Quote of the Day
The viral power of online media has proven how fast creative ideas can be spread and adopted, using tools like cellphones, digital cameras, micro-credit, mobile banking, Facebook, and Twitter. A perfect example? The way the Green Movement in Iran caught fire thanks to social media.
Now we have so many more social outlets, so many ways to be stalked and bullied. If social media is too much for you to handle, then don't have a Twitter or Facebook account. Just be yourself. Be who you want to be.
We'd all survive if Twitter shut down for a short while during major riots. Social media isn't any more important than a train station, a road or a bus service. We don't worry about police temporarily closing those. Common sense. If riot info and fear is spreading by Facebook and Twitter, shut them off for an hour or two, then restore.
I just recently joined Twitter. It's very positive - I love all the accolades. If my ego is hurting, I can just open my Twitter account and see 'Oh, I love you! I love the show!' and it's great. I'm trying to find the balance between trying to be funny, being honest and just being a promoter as the guy on 'Royal Pains.'
Now we're e-mailing and tweeting and texting so much, a phone call comes as a fresh surprise. I get text messages on my cell phone all day long, and it warbles to alert me that someone has sent me a message on Facebook or a reply or direct message on Twitter, but it rarely ever rings.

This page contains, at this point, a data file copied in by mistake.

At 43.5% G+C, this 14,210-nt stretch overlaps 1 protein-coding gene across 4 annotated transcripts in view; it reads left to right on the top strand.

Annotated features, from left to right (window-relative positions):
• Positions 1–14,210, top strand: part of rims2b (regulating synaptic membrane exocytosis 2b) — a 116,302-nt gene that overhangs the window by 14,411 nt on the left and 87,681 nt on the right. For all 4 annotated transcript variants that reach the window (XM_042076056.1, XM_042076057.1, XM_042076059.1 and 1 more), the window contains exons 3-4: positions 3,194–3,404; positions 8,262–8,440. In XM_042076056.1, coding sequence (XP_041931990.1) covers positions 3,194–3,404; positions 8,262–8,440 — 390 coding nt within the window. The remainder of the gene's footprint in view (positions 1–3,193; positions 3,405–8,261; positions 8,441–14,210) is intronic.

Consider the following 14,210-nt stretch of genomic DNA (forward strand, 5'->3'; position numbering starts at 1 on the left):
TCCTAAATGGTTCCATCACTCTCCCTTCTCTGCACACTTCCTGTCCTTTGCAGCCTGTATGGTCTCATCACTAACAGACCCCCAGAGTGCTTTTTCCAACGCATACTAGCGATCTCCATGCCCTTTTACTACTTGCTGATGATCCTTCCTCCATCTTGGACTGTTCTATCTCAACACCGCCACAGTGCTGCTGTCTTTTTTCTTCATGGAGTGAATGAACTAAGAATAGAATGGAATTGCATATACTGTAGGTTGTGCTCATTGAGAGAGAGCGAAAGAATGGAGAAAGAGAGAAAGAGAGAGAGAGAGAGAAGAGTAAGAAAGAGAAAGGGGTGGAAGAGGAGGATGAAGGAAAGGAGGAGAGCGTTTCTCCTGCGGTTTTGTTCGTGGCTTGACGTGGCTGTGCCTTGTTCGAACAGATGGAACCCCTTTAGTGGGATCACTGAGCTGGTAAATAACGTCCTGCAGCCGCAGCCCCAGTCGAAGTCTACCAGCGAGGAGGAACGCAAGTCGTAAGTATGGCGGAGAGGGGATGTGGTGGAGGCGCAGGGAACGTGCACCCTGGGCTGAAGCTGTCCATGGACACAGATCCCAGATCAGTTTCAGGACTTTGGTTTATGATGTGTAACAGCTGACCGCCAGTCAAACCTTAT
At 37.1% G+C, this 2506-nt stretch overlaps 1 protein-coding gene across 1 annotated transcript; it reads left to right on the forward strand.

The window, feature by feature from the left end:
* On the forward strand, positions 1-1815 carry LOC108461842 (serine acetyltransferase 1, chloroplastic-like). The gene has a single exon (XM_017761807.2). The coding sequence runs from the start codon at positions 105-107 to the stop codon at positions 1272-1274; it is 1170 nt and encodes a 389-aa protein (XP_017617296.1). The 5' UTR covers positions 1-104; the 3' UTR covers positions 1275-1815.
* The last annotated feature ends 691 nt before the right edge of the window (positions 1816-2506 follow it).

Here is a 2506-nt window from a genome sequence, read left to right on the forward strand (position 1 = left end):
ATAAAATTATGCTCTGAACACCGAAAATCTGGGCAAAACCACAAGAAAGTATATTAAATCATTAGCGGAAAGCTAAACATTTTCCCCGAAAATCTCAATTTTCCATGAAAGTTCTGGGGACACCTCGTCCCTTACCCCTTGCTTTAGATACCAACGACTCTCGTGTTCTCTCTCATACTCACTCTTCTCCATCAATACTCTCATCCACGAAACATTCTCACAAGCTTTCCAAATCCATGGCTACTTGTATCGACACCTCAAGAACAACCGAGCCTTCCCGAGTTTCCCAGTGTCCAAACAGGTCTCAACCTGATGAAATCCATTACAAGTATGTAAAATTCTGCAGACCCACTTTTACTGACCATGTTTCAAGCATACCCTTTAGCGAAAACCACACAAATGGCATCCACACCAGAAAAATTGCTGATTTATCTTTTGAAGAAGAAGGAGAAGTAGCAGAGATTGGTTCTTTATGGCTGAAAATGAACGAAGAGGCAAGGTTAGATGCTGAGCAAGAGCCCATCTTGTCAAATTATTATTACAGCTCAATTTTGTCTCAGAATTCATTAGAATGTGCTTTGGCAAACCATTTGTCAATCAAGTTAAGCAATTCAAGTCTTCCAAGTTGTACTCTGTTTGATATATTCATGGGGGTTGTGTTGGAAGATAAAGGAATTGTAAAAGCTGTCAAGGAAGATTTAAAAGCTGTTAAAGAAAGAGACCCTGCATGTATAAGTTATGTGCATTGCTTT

When I wrote 'The World Is Flat,' I said the world is flat. Yeah, we're all connected. Facebook didn't exist; Twitter was a sound; the cloud was in the sky; 4G was a parking place; LinkedIn was a prison; applications were what you sent to college; and Skype, for most people, was a typo.
There's no first impressions anymore. You go to a job interview, and they'll probably Google you. It's a shame - people should play it a little closer to the chest as far as what information they release to the world. If I'm angry about something, I'm not going to take to my Twitter.
I have no idea how to get in touch with anyone anymore. Everyone, it seems, has a home phone, a cell phone, a regular e-mail account, a Facebook account, a Twitter account, and a Web site. Some of them also have a Google Voice number. There are the sentimental few who still have fax machines.
The evolution of social media into a robust mechanism for social transformation is already visible. Despite many adamant critics who insist that tools like Facebook, Twitter, and YouTube are little more than faddish distractions useful only to exchange trivial information, these critics are being proven wrong time and again.
Every day, I wake up and I say, 'Why... how... did I end up with 1.7 million Twitter followers?' It's freaky to me, every day, but that tells me that there's an appetite out there that had previously been underserved. There's an inner geek in us all, an inner bit of curiosity that people are discovering, and they like it.
Neil deGrasse Tyson
You can make something big when young that will carry you through life. Look at all the big startups like Microsoft, Apple, Google, Facebook, Twitter, etc. They were all started by very young people who stumbled on something of unseen value. You'll know it when you hit a home run.